The recent study on organic food from Stanford University researchers has come under great scrutiny in recent days as independent journalists as well as organic and GMO-free food advocates have questioned numerous aspects of the resulting media coverage, as well as the motives of those who produced the study.
Already, one of the study’s co-authors, Dr. Ingram Olkin, has been shown to have a long history of working for Big Tobacco, which of course engaged in many deceptive practices in unsuccessful attempts to deflect that its products are damaging to human health.
Now, it has been learned that another co-author of the Stanford organic study, Paul Eschbach, who’s (likely) the son of Margaret Brandeau, another co-author (attempts to clarify these probable odds not met as of press time), has family ties to the genetically modified/biotechnology crop industry, which is of course mostly run by large chemical corporations such as Monsanto, Dow and DuPont.
Co-author Paul Eschbach’s likely father Joe is married to fellow co-author Margaret Brandeau, and Joe’s father Eugene worked for Battelle Labs for nearly 50 years according to an article on Washington State University’s website.
One of Battelle’s “key areas of focus” according to its website is Agrifood:
“Battelle leverages integrated scientific and technological capabilities to help agribusiness and food companies expand their product portfolios, reduce risk, focus on core products and accelerate product commercialization.”
The global corporation is also mentioned alongside Monsanto in this 1983 article in the Christian Science Monitor about the emerging trend in agriculture at that time of finding chemicals to “increase yields,” with gene splicing also mentioned as one of the techniques that had been developed.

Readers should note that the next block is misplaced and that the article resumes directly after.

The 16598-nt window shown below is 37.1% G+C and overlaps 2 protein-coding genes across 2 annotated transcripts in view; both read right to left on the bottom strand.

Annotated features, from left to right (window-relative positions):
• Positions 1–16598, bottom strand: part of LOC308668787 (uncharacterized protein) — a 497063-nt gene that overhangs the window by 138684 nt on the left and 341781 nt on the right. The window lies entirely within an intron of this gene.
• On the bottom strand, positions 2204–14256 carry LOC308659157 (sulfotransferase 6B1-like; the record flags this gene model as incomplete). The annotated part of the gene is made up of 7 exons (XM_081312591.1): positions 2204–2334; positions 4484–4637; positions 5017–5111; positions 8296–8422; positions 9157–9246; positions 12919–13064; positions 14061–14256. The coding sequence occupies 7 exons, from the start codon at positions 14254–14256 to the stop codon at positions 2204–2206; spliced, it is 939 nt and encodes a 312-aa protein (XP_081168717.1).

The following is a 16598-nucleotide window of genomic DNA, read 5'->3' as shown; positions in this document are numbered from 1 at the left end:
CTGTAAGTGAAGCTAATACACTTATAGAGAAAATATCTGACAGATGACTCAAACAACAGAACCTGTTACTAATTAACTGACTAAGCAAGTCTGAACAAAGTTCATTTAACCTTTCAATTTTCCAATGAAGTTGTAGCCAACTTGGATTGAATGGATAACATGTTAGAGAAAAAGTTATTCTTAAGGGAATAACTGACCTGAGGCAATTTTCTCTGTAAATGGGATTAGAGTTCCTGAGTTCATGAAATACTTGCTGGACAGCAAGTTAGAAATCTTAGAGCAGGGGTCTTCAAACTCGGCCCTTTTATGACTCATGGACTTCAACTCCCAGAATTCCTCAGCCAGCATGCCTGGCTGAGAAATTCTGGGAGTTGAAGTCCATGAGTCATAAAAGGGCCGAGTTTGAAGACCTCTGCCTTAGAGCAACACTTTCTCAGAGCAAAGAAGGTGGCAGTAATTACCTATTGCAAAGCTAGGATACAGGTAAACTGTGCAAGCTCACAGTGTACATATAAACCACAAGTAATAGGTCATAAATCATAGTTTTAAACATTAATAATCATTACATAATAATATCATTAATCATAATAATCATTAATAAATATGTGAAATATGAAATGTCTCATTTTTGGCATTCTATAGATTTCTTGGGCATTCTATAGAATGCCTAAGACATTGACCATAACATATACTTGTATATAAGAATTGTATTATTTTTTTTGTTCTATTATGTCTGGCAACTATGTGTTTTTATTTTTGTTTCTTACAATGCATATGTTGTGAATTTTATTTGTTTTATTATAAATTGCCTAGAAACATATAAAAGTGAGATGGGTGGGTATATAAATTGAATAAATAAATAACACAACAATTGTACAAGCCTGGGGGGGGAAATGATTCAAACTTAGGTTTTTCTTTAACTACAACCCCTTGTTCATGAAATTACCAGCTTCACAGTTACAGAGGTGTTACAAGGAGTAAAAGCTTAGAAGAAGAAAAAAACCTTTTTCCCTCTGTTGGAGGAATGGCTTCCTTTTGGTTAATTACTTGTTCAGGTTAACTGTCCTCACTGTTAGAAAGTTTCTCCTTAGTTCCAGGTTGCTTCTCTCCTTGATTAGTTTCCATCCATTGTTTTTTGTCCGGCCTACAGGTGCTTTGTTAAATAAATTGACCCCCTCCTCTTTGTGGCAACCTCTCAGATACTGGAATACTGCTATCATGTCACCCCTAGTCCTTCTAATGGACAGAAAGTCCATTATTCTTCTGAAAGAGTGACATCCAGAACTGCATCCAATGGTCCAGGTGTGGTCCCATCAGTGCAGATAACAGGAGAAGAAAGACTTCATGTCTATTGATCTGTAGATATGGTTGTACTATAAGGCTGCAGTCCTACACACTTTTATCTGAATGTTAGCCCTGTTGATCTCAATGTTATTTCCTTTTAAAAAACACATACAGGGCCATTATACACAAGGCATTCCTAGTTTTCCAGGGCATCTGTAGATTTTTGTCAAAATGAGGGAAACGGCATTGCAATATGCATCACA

Battelle has worked closely with the Biotechnology Industry Organization, which is of course another major supporter of the chemical-dominated farming industry that includes GMOs and would therefore have a vested interest in discrediting any benefits of organic crops.
More Stanford organic study GMO industry ties revealed
With a crucial vote (on Proposition 37) looming California over whether or not genetically modified crops should finally be labeled as they are in dozens of other countries (they’re also banned in several more), big food and chemical companies spending over $25 million to fight the initiative, and the long line of questionable ties shown between Stanford and such companies, it’s fair to wonder about the motives of those behind it.
Yet another independent article showed that a Distinguished Fellow at Stanford has strong ties to Monsanto, which donated more than $4 million to fight Prop. 37, further muddying the waters.
Many even say that the study actually showed organic food does have considerable benefits over “conventional” food, but the big media headlines have already ingrained the message that they are not into millions of peoples’ heads in America.
The study showed that there is no significant nutritional difference between organic and “conventional” crops, although many people buy them in large part to avoid pesticides that have been linked to several health defects. Other studies have shown the opposite in the past in terms of nutrition, however, such as one about strawberries and vitamin C that showed organic has an edge.
Those benefits will be debated as more studies come out and the current one is analyzed more in-depth and compared with others that seem to conflict with its findings.
But for now, with so much at stake this November and so much money being thrown around in this era of corporations-as-people in America, there are still many more questions that need to be asked about the motives of those who produced the Stanford organic study and the resulting media frenzy to declare organic foods to be less-than-advertised in terms of the benefits they provide.
Perhaps once the mainstream media starts exploring these questions and stops eating up PR firms’ press releases as news, we’ll finally get the answers we need to make an informed decision.
Nicholas Tomasi is an AP-Award winning sports journalist and author turned health researcher. He currently runs AltHealthWORKS, a website dedicated to alternative medicine, organic food and the GMO-free movement. This article was written thanks to a tip from ThatDamnHippie, a health page on Facebook.
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